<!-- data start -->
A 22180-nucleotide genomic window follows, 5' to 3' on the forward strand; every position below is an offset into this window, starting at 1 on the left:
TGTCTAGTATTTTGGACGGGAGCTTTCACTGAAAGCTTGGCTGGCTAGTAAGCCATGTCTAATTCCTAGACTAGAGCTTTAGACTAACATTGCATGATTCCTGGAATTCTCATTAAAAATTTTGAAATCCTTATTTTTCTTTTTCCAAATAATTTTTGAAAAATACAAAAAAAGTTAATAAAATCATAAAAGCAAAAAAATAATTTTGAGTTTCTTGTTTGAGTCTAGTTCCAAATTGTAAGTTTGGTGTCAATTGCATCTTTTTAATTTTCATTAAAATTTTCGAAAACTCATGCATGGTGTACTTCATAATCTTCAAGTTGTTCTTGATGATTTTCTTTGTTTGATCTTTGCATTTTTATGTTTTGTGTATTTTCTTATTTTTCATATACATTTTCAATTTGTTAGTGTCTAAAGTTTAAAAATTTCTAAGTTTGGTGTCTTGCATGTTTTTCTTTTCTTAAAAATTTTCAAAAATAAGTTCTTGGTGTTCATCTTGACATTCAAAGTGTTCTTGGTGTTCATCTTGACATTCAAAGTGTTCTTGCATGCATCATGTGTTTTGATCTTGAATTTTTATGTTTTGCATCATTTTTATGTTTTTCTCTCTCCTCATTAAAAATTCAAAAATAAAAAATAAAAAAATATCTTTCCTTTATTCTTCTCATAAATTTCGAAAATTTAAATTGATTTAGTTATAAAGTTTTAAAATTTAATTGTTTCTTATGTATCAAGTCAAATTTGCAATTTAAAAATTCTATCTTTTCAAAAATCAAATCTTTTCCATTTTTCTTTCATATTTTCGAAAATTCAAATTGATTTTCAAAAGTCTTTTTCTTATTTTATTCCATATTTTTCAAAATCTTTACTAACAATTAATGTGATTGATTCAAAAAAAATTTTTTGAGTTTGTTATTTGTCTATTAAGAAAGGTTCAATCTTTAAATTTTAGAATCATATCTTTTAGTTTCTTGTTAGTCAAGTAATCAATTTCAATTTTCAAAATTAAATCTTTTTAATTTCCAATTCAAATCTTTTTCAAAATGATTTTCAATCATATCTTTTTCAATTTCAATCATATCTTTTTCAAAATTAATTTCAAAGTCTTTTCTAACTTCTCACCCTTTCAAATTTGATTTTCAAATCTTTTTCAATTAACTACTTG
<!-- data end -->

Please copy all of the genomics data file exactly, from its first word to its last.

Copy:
A 22180-nucleotide genomic window follows, 5' to 3' on the forward strand; every position below is an offset into this window, starting at 1 on the left:
TGTCTAGTATTTTGGACGGGAGCTTTCACTGAAAGCTTGGCTGGCTAGTAAGCCATGTCTAATTCCTAGACTAGAGCTTTAGACTAACATTGCATGATTCCTGGAATTCTCATTAAAAATTTTGAAATCCTTATTTTTCTTTTTCCAAATAATTTTTGAAAAATACAAAAAAAGTTAATAAAATCATAAAAGCAAAAAAATAATTTTGAGTTTCTTGTTTGAGTCTAGTTCCAAATTGTAAGTTTGGTGTCAATTGCATCTTTTTAATTTTCATTAAAATTTTCGAAAACTCATGCATGGTGTACTTCATAATCTTCAAGTTGTTCTTGATGATTTTCTTTGTTTGATCTTTGCATTTTTATGTTTTGTGTATTTTCTTATTTTTCATATACATTTTCAATTTGTTAGTGTCTAAAGTTTAAAAATTTCTAAGTTTGGTGTCTTGCATGTTTTTCTTTTCTTAAAAATTTTCAAAAATAAGTTCTTGGTGTTCATCTTGACATTCAAAGTGTTCTTGGTGTTCATCTTGACATTCAAAGTGTTCTTGCATGCATCATGTGTTTTGATCTTGAATTTTTATGTTTTGCATCATTTTTATGTTTTTCTCTCTCCTCATTAAAAATTCAAAAATAAAAAATAAAAAAATATCTTTCCTTTATTCTTCTCATAAATTTCGAAAATTTAAATTGATTTAGTTATAAAGTTTTAAAATTTAATTGTTTCTTATGTATCAAGTCAAATTTGCAATTTAAAAATTCTATCTTTTCAAAAATCAAATCTTTTCCATTTTTCTTTCATATTTTCGAAAATTCAAATTGATTTTCAAAAGTCTTTTTCTTATTTTATTCCATATTTTTCAAAATCTTTACTAACAATTAATGTGATTGATTCAAAAAAAATTTTTTGAGTTTGTTATTTGTCTATTAAGAAAGGTTCAATCTTTAAATTTTAGAATCATATCTTTTAGTTTCTTGTTAGTCAAGTAATCAATTTCAATTTTCAAAATTAAATCTTTTTAATTTCCAATTCAAATCTTTTTCAAAATGATTTTCAATCATATCTTTTTCAATTTCAATCATATCTTTTTCAAAATTAATTTCAAAGTCTTTTCTAACTTCTCACCCTTTCAAATTTGATTTTCAAATCTTTTTCAATTAACTACTTG